Mary and the Fräulein sat up with the invalid all that night. Lady Maulevrier's maid was also in attendance, and one of the men-servants slept in his clothes on a couch in the corridor, ready for any emergency. But the night passed peacèfally, the patient slept a good deal, and next day there waa evident improvement.
The stroke which had prostrated the body, which reduced the. vigorous, active frame to an awful statue-like stillness -a quietude as of death itself-had not overclouded the intellect. Lady Maulevrier lay on her bed in the spacious luxurious room, with wide Tudor windows commanding half the circle of the hills,- and was still the ruling spirit of the house, albeit powerless to move the slender hand, the lightest wave of which had been as potent to command ia
lier little world as royal sign-manual or sceptre in the great
Now there remained only one thing unimpaired by that awful shock which had laid the stately frame low, and that was the will and sovereign force of the woman's nature. Voice was altered, speech was confused and difficult ; but
the strength of will, the supreme power of mind, seemed
When Lady Maulevrier was asked if Leshia should be
telegraphed for, she replied no, not unless she was in danger
of sudden death.
'.I should like to see her before I go," she said, labouring"
to pronounce the words.
'.Dear grandmother," said Mary, tenderly, "Mr. Horton
says there is no danger. "
"27«; Illustrated Sydney News" is the only publication in New South Wales in ivhich this tale can appear.
"Then do not send for her, do not even tell her what has happened, not yet."
" But she will miss your letters."
"True. You must write twice a week at my dictation : You must tell her that I have hurt my hand, that I am well but cannot use a pen. I would not spoil her pleasure
for the world."
" Dear grandmamma, how unselfish you are ! And Maulevrier, shall he be sent for? He is not so far away," said Mary, hoping her grandmother would say
What a relief, what an unspeakable solace Maulevrier's presence would be in that dreary house, smitten to a sudden and awful stillness, as if by the Angel of Death.
<'No, I do not want Maulevrier?" answered her ladyship, impatiently.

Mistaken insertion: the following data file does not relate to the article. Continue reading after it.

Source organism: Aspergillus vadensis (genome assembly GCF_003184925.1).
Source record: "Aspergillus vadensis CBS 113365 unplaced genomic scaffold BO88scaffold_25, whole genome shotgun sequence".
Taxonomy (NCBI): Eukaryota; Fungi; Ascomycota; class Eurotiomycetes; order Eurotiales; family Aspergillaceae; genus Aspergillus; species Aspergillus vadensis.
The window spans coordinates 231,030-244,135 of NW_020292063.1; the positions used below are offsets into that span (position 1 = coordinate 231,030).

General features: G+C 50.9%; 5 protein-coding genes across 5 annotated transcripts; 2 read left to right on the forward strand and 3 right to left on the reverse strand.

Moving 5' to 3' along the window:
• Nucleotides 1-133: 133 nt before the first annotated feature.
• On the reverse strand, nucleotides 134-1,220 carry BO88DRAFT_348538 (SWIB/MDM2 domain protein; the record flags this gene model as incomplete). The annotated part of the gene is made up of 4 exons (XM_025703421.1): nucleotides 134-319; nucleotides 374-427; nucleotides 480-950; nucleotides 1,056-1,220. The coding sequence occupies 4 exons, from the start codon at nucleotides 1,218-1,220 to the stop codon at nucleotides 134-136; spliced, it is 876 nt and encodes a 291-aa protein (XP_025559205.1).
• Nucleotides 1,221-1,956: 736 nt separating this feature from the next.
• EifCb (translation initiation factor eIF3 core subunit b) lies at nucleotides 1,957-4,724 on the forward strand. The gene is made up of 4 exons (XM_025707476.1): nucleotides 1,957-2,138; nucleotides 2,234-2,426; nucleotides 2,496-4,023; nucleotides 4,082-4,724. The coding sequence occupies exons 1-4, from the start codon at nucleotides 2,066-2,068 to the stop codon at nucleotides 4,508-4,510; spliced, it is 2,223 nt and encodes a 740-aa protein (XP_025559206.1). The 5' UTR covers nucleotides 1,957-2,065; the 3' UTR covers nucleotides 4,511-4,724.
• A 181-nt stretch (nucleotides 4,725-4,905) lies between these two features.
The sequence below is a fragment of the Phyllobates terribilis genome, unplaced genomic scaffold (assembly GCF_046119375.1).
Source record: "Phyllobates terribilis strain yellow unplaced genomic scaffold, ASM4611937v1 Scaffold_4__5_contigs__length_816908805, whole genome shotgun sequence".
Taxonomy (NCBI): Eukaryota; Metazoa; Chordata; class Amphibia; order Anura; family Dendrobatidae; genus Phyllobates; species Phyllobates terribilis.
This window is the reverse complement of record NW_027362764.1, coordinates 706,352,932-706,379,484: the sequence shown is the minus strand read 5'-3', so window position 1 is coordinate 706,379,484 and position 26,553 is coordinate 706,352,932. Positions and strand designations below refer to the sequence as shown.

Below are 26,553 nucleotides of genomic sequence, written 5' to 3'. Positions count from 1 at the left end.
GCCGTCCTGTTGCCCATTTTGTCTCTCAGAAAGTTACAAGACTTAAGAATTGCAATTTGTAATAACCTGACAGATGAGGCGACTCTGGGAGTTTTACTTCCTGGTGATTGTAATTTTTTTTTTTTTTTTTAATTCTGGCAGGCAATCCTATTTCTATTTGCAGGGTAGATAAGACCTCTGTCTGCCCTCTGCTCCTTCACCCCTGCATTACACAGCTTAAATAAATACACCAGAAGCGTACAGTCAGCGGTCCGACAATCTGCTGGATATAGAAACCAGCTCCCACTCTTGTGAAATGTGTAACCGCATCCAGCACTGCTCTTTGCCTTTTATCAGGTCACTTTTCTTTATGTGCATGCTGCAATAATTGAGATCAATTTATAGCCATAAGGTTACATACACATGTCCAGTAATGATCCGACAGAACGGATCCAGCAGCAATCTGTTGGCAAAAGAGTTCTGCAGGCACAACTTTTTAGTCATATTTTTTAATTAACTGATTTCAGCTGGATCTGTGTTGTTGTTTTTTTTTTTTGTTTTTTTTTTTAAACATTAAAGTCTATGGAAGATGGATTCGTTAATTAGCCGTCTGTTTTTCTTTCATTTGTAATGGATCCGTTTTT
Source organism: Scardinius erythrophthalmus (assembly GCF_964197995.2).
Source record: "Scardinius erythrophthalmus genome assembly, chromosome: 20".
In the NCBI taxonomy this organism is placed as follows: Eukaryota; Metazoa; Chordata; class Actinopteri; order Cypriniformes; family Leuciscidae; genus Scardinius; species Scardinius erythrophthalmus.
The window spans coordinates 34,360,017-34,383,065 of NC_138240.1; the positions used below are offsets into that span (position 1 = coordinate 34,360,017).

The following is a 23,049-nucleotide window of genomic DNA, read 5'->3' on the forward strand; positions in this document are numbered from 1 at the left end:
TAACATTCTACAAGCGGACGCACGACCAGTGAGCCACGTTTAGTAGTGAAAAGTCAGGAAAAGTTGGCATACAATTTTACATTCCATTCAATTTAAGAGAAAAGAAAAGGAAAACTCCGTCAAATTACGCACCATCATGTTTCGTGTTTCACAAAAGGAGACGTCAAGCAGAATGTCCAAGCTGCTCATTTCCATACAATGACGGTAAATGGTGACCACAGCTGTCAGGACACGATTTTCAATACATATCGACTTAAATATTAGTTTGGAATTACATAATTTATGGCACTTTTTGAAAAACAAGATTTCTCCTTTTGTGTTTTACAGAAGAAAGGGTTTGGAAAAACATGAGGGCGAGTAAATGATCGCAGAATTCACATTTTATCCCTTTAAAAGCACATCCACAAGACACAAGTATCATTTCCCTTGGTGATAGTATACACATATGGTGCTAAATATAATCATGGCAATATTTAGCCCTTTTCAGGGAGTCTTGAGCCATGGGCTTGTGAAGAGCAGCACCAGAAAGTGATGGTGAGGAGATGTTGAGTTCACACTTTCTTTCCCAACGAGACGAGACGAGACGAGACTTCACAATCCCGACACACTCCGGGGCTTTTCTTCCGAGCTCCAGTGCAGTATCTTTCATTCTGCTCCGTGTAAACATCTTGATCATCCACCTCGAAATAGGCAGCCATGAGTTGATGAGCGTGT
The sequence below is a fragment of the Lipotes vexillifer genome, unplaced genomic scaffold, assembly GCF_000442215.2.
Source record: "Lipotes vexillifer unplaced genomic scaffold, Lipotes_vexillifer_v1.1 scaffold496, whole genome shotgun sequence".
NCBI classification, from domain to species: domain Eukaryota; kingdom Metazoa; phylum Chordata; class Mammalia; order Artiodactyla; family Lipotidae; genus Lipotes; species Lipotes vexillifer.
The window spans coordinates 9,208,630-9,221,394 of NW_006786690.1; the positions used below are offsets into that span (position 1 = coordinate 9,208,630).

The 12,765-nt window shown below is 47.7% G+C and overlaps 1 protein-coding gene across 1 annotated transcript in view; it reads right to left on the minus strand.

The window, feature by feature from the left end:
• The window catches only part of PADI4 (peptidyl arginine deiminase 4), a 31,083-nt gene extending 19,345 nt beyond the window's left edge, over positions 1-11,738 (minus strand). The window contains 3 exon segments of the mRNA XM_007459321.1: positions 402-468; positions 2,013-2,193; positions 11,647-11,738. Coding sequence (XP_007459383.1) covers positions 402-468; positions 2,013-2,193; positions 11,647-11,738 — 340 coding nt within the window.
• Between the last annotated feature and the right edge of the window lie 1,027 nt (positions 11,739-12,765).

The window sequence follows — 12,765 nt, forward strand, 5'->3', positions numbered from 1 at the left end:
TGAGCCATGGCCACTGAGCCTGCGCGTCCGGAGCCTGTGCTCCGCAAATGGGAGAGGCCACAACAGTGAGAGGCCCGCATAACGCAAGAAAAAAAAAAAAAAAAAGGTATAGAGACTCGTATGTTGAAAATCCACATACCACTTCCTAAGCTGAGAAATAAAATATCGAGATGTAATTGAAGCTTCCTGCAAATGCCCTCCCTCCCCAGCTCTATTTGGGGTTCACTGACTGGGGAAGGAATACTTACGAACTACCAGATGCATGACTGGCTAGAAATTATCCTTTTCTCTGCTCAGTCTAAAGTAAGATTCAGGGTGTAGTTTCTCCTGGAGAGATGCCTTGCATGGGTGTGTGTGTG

" May 1 sit here and read to you, grandmamma?" Mary asked, timidly. "Mr. Horton said you were to be kept very quiet, and that we were not to let you talk, or talk much to you, but that we might read to you if you like."
" I do not wish to be read to. I have my thoughts for -company," said Lady Maulevrier.
Mary felt that this implied a wish to be alone. She bent over the invalid's pillow and kissed the pale cheek, feeling as if she were taking a liberty in venturing so much. She would hardly have done it had Lesbia been at home ; but she'had a feeling that in Leshia's absence Lady Maulevrier must want somebody's love-even hers. Aod then she crept away, leaving Halcott, the maid, in attendance, Bitting
at her work at the window furthest from the bed.
"Alone with my Ihoughts," mused Lady Maulevrier, looking out at the panorama of wintry hills, white, ghost- like against an iron sky. "Pleasant thoughts, truly ! , Walled in by the hills-walled in and hemmed round for _ ever. This place has always felt like a grave : and now" I
know that it is my grave."
Miss Kirsch, and Lady Mary, and the maid Halcott, a sedate personage of forty summers, had all been instructed by the doctor that Lady Maulevrier was to be kept pro- foundly quiet. She must not talk much ; since speech was likely to be a painful effort with her for some little jime ; she must not be talked to much by anyone, least of all mu3t she be spoken to upon any agitating topic. Life must be made as smooth and easy for her as for a new born infant. No rough breath from the outer world must come near her. She was to see no one but her maid and her grand-daughter; Mr. Horton, a plain family man, taking it for granted that the grand-daughter was dear to her heart, and likely to exercise a soothing influence. Thus it happened "that although Lady Maulevrier asked repeatedly that James Steadman should be brought to her she was not allowed to see him. She whose will had been paramount in that house, whose word had been law, was now treated as a little child, while the will was still as strong, the mind as
keen as ever.
" She would talk to him of business," said Mr. Horton, when he was told of her ladyship's desire to see Stèadman, "and that cannot be allowed, not for some little time at least."
" She is very angry with us for refusing to obey her," said Lady Mary.
" Naturally, but it is for her own welfare that she is dis- obeyed. She can have nothing to say to Steadman which will not keep till she is better. This establishment goes by
Mary wished it was a little less like clockwork. Since Lady Maulevrier had been lying upstairs-the voice which had once ruled over the house muffled almost to dumb- ness-the monotony of life at Fellside had seemed all the more oppressive. The servants crept about with stealthier tread. Mary dared not touch either piano or billiard balls, and was naturally seized with a longing to touch both. The house had a darkened look, as if the shadow of doom over- hung it.
During this regimen of perfect quiet Lady Maulevrier was not allowed to see the newspapers ; and Mary was warned that in reading to her grandmother she was to avoid all exciting topics. Thus it happened that the account of a terrible collision between the Scotch express and a luggage train a little way beyond Preston, an accident in which seven people were killed and about thirty seriously hurt, was not made known to her ladyship ; and yet that fact would have been of intense interest and significance to